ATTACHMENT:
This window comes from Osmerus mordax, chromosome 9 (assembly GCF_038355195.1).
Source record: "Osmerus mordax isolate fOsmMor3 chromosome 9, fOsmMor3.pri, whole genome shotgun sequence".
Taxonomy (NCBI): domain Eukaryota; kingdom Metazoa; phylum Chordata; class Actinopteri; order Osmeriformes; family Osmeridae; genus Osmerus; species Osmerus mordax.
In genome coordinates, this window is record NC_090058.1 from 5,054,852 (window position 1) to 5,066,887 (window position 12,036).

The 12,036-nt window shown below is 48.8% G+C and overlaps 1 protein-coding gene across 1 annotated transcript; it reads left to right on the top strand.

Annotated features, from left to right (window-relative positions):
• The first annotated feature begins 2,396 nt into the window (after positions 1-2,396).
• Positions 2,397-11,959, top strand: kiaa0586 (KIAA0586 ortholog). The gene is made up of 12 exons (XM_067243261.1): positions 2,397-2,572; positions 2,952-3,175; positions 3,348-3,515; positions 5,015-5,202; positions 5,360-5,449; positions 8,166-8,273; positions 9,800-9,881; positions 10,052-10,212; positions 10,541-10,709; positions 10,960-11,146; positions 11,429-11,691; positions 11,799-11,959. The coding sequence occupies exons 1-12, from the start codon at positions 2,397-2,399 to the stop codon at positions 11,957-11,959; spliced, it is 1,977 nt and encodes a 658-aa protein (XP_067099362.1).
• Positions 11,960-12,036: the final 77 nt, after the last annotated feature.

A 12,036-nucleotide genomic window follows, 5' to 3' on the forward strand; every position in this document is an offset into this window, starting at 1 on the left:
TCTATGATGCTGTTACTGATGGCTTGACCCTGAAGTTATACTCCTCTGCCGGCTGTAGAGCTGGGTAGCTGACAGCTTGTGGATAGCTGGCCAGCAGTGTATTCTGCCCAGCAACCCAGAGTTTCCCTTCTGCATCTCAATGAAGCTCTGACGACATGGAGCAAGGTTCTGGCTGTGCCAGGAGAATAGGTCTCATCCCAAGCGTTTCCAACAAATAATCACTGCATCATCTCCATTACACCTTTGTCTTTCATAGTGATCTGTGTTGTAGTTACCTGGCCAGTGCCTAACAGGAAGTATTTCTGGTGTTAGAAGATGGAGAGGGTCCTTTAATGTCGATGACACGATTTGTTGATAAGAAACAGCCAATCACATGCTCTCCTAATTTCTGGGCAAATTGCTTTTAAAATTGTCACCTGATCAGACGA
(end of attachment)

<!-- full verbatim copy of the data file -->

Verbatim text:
This window comes from Osmerus mordax, chromosome 9 (assembly GCF_038355195.1).
Source record: "Osmerus mordax isolate fOsmMor3 chromosome 9, fOsmMor3.pri, whole genome shotgun sequence".
Taxonomy (NCBI): domain Eukaryota; kingdom Metazoa; phylum Chordata; class Actinopteri; order Osmeriformes; family Osmeridae; genus Osmerus; species Osmerus mordax.
In genome coordinates, this window is record NC_090058.1 from 5,054,852 (window position 1) to 5,066,887 (window position 12,036).

The 12,036-nt window shown below is 48.8% G+C and overlaps 1 protein-coding gene across 1 annotated transcript; it reads left to right on the top strand.

Annotated features, from left to right (window-relative positions):
• The first annotated feature begins 2,396 nt into the window (after positions 1-2,396).
• Positions 2,397-11,959, top strand: kiaa0586 (KIAA0586 ortholog). The gene is made up of 12 exons (XM_067243261.1): positions 2,397-2,572; positions 2,952-3,175; positions 3,348-3,515; positions 5,015-5,202; positions 5,360-5,449; positions 8,166-8,273; positions 9,800-9,881; positions 10,052-10,212; positions 10,541-10,709; positions 10,960-11,146; positions 11,429-11,691; positions 11,799-11,959. The coding sequence occupies exons 1-12, from the start codon at positions 2,397-2,399 to the stop codon at positions 11,957-11,959; spliced, it is 1,977 nt and encodes a 658-aa protein (XP_067099362.1).
• Positions 11,960-12,036: the final 77 nt, after the last annotated feature.

A 12,036-nucleotide genomic window follows, 5' to 3' on the forward strand; every position in this document is an offset into this window, starting at 1 on the left:
TCTATGATGCTGTTACTGATGGCTTGACCCTGAAGTTATACTCCTCTGCCGGCTGTAGAGCTGGGTAGCTGACAGCTTGTGGATAGCTGGCCAGCAGTGTATTCTGCCCAGCAACCCAGAGTTTCCCTTCTGCATCTCAATGAAGCTCTGACGACATGGAGCAAGGTTCTGGCTGTGCCAGGAGAATAGGTCTCATCCCAAGCGTTTCCAACAAATAATCACTGCATCATCTCCATTACACCTTTGTCTTTCATAGTGATCTGTGTTGTAGTTACCTGGCCAGTGCCTAACAGGAAGTATTTCTGGTGTTAGAAGATGGAGAGGGTCCTTTAATGTCGATGACACGATTTGTTGATAAGAAACAGCCAATCACATGCTCTCCTAATTTCTGGGCAAATTGCTTTTAAAATTGTCACCTGATCAGACGA